The Arc is the first wearable haptic device for gaming that alerts gamers to threats and other players using their sense of touch
Today, OmniWear Haptics launched the Arc – a wearable haptic device that gives gamers a sixth sense in the game by alerting them of nearby danger. The Arc technology can help users react to other players more quickly, anticipate surprise attacks and become more competitive in some of the biggest multiplayer games around.
Worn low around the neck, the Arc is embedded with tactile actuators that alert you of threats, providing a deeper and more intuitive awareness of the surroundings. By varying the frequency and intensity of the haptic signals, the Arc gives an immediate sense of range and bearing to help people react more quickly to events around them. The device is controlled via Bluetooth by the OmniWear mobile app, which uses machine vision to interpret the user interface of the game on the screen and translate this information into tactile signals perceived by the player. Together, the system provides a second set of eyes watching the game and warning players of incoming threats.
“Modern games require you to keep track of so many things – the radar, the position of your teammates, your health and the actual gameplay,” said OmniWear Haptics founder and CEO Ehren Brav. “With the Arc, you can offload some of this visual information to an untapped sensory channel: your sense of touch. This communicates information in a minimally-invasive way that doesn’t further burden your eyes or ears. Gaming while wearing the Arc is like having a wingman who watches the radar for you and warns you of incoming threats.”
Available for advance purchase today for $150 on Kickstarter and shipping in the fall of 2017, the Arc and its companion iOS and Android apps support Counter-Strike: Global Offensive and League of Legends. Developers will also be able to add support for their own applications using the Arc SDK, and can directly integrate the device into a game.
OmniWear supporters will receive the lightweight, ergonomic and wireless OmniWear Arc device, a mount to set up the phone on a screen and a USB cable charger, in addition to the apps for Counter-Strike and League of Legends. For gamers, the Arc provides multiple benefits, including:
- Faster reaction time: People can react more quickly to their sense of touch than sight and sound in complex environments, so with the haptic cues and intuitive sense of direction the Arc provides, users can act faster when making their next move.
- Less distraction: By offloading information from the game's visual UI to the sense of touch, attention is freed to focus on the core gameplay.
- Deeper immersion: For developers, haptics enhances immersion, particularly in vehicle simulation and survival-horror games, to produce a richer experience and keep players in the game – seeing, hearing and feeling everything around them.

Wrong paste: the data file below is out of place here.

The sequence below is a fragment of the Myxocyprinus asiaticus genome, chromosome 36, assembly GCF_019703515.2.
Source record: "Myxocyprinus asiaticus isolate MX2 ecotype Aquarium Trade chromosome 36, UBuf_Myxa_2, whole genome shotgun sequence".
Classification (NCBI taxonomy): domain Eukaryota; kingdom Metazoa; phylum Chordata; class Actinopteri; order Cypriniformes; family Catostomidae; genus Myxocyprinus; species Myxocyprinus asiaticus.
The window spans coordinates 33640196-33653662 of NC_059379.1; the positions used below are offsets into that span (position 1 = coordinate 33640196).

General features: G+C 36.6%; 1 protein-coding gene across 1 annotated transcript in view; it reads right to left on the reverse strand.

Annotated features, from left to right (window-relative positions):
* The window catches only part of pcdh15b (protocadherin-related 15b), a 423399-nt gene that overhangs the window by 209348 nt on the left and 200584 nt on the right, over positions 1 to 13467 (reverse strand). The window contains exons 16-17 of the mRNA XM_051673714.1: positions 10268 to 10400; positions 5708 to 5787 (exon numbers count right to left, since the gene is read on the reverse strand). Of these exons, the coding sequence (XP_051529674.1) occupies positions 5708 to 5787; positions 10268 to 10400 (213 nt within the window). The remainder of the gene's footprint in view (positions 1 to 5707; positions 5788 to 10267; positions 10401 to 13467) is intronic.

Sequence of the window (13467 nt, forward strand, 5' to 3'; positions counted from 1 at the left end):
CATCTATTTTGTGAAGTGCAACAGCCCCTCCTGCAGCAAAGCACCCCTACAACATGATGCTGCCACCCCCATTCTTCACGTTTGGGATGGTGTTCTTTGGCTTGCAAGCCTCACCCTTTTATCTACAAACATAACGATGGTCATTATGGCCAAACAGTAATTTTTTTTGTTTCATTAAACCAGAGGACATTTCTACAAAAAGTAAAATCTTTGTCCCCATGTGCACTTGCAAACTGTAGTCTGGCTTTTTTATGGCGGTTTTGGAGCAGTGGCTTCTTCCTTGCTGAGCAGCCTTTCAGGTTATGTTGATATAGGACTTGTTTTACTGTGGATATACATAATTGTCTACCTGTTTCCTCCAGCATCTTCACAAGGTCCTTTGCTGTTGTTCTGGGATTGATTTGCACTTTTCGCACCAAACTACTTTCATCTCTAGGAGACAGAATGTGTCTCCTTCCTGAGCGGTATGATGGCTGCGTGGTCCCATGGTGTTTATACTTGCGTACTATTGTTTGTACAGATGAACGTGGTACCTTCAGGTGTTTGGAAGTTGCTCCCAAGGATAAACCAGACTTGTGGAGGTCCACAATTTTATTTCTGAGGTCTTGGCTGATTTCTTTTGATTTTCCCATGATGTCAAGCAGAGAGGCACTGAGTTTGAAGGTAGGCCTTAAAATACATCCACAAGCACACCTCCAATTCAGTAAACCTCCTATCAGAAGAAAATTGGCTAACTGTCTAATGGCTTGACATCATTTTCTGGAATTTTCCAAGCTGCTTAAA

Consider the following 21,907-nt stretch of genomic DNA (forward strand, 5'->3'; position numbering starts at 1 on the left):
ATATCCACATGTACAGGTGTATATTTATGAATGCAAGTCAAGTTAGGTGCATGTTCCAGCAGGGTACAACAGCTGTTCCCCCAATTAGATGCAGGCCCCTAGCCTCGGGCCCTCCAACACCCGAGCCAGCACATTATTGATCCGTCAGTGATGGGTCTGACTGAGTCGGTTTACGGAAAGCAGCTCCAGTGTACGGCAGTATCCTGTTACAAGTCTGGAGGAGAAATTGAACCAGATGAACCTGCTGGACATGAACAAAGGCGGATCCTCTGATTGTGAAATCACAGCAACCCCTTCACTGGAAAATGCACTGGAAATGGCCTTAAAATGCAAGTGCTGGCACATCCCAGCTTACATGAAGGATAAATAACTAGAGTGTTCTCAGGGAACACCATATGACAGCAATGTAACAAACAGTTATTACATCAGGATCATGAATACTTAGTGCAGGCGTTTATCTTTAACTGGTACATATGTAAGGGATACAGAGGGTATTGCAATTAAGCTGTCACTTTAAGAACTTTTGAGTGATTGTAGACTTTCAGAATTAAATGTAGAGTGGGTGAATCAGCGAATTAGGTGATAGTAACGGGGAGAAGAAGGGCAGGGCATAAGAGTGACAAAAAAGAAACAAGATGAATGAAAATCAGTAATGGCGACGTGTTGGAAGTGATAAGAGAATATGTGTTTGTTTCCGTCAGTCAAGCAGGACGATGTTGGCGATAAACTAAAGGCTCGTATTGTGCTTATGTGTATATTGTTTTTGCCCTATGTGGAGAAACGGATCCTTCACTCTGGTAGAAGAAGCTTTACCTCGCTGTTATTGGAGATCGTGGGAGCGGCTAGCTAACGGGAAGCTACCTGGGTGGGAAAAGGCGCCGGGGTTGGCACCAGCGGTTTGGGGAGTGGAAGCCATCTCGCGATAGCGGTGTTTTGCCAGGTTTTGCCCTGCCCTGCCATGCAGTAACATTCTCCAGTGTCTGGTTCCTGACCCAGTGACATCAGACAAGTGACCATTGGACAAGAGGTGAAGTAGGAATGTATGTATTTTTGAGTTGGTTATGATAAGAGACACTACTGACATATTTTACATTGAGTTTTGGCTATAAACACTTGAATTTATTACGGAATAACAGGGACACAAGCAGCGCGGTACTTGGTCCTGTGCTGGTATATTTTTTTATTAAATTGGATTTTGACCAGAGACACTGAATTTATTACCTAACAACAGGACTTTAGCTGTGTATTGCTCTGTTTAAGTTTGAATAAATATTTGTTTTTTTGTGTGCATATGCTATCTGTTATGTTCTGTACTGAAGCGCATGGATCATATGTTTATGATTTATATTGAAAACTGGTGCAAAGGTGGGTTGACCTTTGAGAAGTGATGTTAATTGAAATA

- Better teamwork: Gamers can gain better situational awareness, including knowledge of teammate locations and health status, making them more effective in cooperative multiplayer games.
“Gaming is an industry that demands its players be hyperaware of their surroundings and their competitors,” said Brav. “The gaming environment is a natural place to apply haptics for augmenting situational awareness. We’re continuing to learn about integrating tactile feedback into other applications where situational awareness is paramount, such as industrial safety, sports and vehicle operation. Our vision is to make the sense of touch a primary channel for communicating information.”
Incubated by the Seattle-based Invention Science Fund (ISF), OmniWear Haptics was founded to explore how people can perceive their surroundings through their sense of touch. The concept started when ISF was asked to research new ways to prevent concussions in football. One idea was to provide players a tactile warning in their helmets of impending hits. Although ISF has not yet commercialized this original application, similar thinking led to experiments in a number of different areas. Very promising results using first-person shooter video game simulations led to the birth of OmniWear Haptics as a company.
“While ISF's technologies have led to several spin-out companies and products,” said Casey Tegreene, head of ISF, “this is our first foray into gaming. And, beyond the multi-billion dollar gaming industry, we see an even bigger opportunity for haptics in markets that rely on clear and quick communication for safety and strategy, such as sports and the military. OmniWear is capitalizing on this potential: an intuitive and effective way to augment situational awareness.”